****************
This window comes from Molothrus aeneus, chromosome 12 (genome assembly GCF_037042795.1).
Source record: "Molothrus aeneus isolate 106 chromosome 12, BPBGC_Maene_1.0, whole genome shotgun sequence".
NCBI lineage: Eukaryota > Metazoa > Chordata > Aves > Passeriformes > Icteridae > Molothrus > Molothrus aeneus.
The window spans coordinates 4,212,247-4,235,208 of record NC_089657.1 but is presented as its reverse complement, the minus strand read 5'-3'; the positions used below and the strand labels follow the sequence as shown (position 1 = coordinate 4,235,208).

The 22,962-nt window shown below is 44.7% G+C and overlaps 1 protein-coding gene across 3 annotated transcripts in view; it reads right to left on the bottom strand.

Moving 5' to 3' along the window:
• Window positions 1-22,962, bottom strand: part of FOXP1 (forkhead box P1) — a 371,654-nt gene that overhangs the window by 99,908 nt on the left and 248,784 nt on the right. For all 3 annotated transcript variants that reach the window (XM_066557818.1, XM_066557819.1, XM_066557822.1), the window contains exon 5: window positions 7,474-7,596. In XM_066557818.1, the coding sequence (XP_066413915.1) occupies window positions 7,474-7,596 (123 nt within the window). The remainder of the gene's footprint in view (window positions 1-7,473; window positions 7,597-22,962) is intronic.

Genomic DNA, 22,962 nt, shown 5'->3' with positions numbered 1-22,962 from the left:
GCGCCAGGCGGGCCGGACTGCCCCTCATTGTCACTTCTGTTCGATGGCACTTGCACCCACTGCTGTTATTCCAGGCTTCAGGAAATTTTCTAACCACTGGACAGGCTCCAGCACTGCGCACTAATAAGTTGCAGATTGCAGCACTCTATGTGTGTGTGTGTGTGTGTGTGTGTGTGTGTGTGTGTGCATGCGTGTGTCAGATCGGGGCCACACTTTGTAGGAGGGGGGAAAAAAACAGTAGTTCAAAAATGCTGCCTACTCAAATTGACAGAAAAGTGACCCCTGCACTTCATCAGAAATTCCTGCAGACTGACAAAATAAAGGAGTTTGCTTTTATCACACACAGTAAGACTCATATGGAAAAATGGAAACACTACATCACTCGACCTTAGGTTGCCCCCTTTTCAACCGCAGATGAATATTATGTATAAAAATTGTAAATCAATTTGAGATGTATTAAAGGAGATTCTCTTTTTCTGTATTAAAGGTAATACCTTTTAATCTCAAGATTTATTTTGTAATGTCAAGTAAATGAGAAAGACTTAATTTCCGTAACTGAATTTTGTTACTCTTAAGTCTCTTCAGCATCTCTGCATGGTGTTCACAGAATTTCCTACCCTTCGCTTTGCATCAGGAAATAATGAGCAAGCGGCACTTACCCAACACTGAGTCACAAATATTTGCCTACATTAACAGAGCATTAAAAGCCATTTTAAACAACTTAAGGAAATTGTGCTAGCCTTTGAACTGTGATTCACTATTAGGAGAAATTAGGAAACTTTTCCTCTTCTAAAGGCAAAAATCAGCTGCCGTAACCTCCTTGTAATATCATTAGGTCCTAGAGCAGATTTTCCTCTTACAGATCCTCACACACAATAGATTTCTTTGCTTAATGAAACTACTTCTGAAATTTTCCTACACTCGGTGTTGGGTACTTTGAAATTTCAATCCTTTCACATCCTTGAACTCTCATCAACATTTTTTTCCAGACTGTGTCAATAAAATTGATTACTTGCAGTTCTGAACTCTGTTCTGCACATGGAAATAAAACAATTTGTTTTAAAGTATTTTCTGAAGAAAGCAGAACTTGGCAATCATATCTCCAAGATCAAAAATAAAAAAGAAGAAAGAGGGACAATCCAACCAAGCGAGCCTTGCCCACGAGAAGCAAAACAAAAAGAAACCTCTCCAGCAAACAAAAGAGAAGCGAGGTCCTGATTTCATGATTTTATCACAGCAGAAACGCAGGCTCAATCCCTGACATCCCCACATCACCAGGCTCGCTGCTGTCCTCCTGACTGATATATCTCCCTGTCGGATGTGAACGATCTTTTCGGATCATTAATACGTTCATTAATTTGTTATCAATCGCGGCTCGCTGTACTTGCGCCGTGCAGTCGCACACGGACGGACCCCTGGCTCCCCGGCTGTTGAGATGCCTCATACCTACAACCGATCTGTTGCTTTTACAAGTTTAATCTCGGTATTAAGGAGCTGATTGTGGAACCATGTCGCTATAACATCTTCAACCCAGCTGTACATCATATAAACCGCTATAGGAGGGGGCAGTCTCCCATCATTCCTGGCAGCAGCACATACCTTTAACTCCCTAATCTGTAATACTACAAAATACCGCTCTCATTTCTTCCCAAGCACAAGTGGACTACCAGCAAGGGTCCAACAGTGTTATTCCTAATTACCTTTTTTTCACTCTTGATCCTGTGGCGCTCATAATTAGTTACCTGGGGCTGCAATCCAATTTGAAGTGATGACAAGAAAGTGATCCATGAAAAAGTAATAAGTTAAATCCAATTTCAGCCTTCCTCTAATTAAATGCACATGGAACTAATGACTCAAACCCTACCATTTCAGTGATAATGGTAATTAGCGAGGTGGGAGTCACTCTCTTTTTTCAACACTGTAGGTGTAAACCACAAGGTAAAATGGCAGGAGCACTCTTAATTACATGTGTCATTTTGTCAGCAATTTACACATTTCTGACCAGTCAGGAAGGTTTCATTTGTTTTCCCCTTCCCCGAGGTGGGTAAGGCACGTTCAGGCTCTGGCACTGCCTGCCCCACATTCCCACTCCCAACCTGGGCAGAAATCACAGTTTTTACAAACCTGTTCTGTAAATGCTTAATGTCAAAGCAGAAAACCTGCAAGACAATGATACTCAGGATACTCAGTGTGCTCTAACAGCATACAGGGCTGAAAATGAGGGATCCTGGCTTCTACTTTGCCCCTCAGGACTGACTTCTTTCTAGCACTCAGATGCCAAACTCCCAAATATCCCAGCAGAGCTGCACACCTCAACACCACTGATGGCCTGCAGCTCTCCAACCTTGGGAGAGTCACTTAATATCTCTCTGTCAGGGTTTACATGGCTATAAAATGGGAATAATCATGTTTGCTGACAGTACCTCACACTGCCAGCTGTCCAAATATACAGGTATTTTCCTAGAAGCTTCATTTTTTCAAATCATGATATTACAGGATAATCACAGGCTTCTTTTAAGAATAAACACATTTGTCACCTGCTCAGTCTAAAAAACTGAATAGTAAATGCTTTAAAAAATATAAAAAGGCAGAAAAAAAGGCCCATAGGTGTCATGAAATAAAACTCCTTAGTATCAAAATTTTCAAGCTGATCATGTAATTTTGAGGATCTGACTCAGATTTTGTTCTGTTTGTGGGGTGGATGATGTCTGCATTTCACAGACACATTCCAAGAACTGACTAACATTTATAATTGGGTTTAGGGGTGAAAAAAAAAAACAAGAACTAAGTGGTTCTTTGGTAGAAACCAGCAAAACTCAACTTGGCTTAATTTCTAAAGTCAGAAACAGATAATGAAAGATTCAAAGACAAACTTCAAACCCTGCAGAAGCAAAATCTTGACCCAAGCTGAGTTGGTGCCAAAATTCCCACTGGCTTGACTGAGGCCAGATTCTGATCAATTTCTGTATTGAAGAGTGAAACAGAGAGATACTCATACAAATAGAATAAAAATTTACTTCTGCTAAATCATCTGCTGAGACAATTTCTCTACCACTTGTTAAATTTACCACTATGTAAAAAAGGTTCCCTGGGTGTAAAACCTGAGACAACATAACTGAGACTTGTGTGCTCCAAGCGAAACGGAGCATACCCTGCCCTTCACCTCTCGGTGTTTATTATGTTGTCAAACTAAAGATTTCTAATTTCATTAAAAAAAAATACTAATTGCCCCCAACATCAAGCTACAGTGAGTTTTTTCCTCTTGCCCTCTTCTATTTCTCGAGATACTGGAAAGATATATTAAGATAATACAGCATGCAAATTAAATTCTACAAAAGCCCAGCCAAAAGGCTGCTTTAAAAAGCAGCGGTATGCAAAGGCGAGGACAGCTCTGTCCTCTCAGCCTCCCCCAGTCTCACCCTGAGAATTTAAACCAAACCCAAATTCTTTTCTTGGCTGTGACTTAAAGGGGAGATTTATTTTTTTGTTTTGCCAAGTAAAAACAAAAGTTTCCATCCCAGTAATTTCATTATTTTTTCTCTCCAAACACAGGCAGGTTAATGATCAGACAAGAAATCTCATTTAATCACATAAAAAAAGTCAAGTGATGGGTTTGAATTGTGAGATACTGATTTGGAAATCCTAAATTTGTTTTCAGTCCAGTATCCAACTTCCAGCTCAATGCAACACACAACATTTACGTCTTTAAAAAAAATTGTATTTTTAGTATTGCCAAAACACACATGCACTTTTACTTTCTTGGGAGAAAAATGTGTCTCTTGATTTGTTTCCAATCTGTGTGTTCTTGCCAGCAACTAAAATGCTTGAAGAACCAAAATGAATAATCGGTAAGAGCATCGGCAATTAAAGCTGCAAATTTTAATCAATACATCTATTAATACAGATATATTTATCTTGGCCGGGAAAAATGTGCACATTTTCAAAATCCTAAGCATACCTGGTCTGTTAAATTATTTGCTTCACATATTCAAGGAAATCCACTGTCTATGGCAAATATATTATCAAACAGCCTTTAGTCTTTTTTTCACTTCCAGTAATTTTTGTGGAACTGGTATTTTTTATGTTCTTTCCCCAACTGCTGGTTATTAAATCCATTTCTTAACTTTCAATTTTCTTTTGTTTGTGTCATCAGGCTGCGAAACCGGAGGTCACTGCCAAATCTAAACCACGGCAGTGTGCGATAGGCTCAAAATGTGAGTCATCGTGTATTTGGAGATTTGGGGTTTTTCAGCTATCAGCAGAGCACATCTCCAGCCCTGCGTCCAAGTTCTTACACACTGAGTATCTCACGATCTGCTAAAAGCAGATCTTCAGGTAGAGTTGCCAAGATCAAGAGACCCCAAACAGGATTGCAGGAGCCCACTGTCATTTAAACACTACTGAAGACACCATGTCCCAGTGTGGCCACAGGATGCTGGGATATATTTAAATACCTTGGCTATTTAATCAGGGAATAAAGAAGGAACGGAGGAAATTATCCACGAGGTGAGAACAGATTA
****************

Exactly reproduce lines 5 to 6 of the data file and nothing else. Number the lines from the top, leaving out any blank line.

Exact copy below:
The 22,962-nt window shown below is 44.7% G+C and overlaps 1 protein-coding gene across 3 annotated transcripts in view; it reads right to left on the bottom strand.

Moving 5' to 3' along the window: